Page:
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Making the Move to E-Commerce, One Instagram Post at a Time

Man and a woman wearing aprons

For Leslie and Bruce Schlernitzauer, the move toward going online in their Charlotte, NC, event-catering business, Porcupine Provisions, was spurred, like so many others in the hospitality industry, by the COVID-19 pandemic. While their business has been able to maintain a few party deliveries as well as weekly meals orders, it’s nowhere near their usual workload of roughly 800 events a year.

“We have not done [in-person] service since March,” Leslie said.

They needed a new idea, and with the help of their daughter, came up with a solution: selling curated baskets, or a “gathered bunch” of fresh, local ingredients—a curated meal feeding two, four or six people—and added touches like a companion cooking demo video. Their new business, Gathered, depends on social media and an e-commerce platform to gain traction and persevere.

Food basket

Surviving meant learning the new rules of e-commerce

E-commerce was not something Leslie and Bruce knew or understood how to use. Though the business had a web presence, it was “old, super Eighties-ish, ” says Leslie. She only posted on Instagram when she remembered to. To bring technology into their business pivot, the Schlernitzauers turned to their daughter Megan, who has worked in marketing and lost her job at the start of the pandemic.

Megan quickly set up an e-commerce platform using Shopify, which was easy to use and required no coding. Through the platform, Megan has been able to update the baskets twice a month, bring back popular products from previous baskets and manage orders. Shopify also offered a simple CRM (customer relations management) platform to organize clients so that they could quickly and easily send emails to customers. After customers submit orders, Megan uses the platform to send a Gathered branded email with a link to a secure online payment system.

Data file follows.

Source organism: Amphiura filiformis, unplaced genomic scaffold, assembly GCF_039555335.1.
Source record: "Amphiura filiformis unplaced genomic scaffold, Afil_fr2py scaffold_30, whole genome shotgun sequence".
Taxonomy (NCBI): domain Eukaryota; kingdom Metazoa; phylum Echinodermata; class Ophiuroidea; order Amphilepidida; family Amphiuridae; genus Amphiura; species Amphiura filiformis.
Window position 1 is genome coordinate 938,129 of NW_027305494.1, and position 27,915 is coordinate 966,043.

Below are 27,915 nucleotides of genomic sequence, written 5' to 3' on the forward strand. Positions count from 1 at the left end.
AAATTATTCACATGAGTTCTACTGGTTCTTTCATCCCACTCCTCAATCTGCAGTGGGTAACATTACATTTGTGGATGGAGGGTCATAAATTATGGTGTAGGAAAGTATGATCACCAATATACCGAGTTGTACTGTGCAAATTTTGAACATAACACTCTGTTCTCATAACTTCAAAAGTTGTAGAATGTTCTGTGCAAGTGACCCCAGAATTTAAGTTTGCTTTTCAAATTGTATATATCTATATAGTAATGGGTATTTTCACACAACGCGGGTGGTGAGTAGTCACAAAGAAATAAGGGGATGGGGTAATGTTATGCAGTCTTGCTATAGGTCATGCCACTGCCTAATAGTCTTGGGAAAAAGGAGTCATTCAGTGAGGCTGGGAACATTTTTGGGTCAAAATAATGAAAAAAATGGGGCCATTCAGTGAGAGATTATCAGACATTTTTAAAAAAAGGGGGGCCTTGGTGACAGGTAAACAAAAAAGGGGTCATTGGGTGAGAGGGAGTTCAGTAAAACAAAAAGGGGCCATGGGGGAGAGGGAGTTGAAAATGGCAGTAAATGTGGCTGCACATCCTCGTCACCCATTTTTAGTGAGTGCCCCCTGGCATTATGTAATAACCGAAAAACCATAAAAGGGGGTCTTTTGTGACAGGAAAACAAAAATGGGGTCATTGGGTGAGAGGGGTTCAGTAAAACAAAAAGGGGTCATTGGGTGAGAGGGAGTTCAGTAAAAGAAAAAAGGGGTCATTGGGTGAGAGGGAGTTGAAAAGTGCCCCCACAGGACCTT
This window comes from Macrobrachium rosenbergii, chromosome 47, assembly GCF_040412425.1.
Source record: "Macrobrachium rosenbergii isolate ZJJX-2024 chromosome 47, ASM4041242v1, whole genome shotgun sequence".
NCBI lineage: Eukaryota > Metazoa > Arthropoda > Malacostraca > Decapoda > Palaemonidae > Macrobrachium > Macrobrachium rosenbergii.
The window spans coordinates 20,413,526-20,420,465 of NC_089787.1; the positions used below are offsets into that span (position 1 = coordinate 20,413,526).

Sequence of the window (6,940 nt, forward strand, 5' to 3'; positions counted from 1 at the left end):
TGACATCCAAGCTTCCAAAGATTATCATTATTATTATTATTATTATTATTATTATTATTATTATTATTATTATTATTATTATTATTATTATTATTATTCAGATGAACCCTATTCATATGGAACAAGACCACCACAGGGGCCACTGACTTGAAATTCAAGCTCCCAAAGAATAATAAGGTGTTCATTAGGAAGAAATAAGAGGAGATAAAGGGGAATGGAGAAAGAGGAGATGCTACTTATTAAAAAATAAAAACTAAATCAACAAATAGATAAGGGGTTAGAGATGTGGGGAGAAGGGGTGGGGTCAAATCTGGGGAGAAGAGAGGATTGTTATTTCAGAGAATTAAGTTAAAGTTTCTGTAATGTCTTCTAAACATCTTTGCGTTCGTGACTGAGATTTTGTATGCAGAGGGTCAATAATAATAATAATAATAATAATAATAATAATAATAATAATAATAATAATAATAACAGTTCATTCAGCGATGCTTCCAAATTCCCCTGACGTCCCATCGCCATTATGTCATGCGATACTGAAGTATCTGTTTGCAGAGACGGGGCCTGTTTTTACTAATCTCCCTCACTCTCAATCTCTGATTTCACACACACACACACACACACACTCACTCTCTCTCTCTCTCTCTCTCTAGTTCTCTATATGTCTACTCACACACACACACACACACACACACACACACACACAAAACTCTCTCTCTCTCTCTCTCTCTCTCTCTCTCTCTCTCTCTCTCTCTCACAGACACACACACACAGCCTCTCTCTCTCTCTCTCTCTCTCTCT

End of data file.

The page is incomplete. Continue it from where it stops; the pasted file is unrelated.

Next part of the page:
They have encountered a few hurdles with the move, particularly since their existing mobile payment system was too expensive, so they use two payment platforms. Their long-term goal is to bring together ordering, CRM, payments and video content on their own website.

Basket of food

Adding in social media to build loyalty

Social media for Gathered has made a measurable difference. Their newly launched Instagram presence has been essential for reaching new customers. “That’s where we get all our referrals,” Megan said. About 75% of sales have come straight from Instagram, while 25% are generated from email updates to existing customers.

Social media screenshot

To boost their Instagram traffic, Megan and her sister, Grace, have scoured Instagram to find local influencers. They’ll give an influencer a free basket to promote the product on their own feeds at different times during the ordering period. The influencer market can help them tell stories. “People connect with the stories,” Megan explained. Gathered is experimenting with different kinds of influencers—food bloggers, lifestyle bloggers, mommy bloggers—to see which audiences and timing in their order cycle pull best for them.

“With influencer marketing,” said Megan, “there’s basically no rules, no regulation. Everyone makes it up as they go.” Still, she carefully vets potential influencers, calculating their reach based on number of followers and actual engagement, then defines and lays out specific terms with the influencers.

Grace is in charge of creating the cooking demo videos to include with the basket orders as an added touch. She produces videos of her dad Bruce, which are then uploaded to Vimeo. Megan then uses Bitly to create a unique, shortened link for clients and embeds the link or a QR code in the ordering menu.

The right move

These days, moving business online to sell products is becoming more of a necessity for small businesses like the Schlernitzauers. This has also meant expansion into digital payments, social media and a new outlook on how to do business.

“The pandemic has definitely taught me that with full-service catering, my eggs were completely in one basket,” says Leslie. Now, the entire family is excited about the diversification it has created for their business, and they look forward to its future. “We hoped the move to e-commerce would broaden our customer base. This has been a good way to segue into a quasi-retail situation without retail space.”

Still, Megan dreams of someday turning the new venture into a small storefront in Charlotte—bringing the best of their e-commerce venture and traditional retail together.

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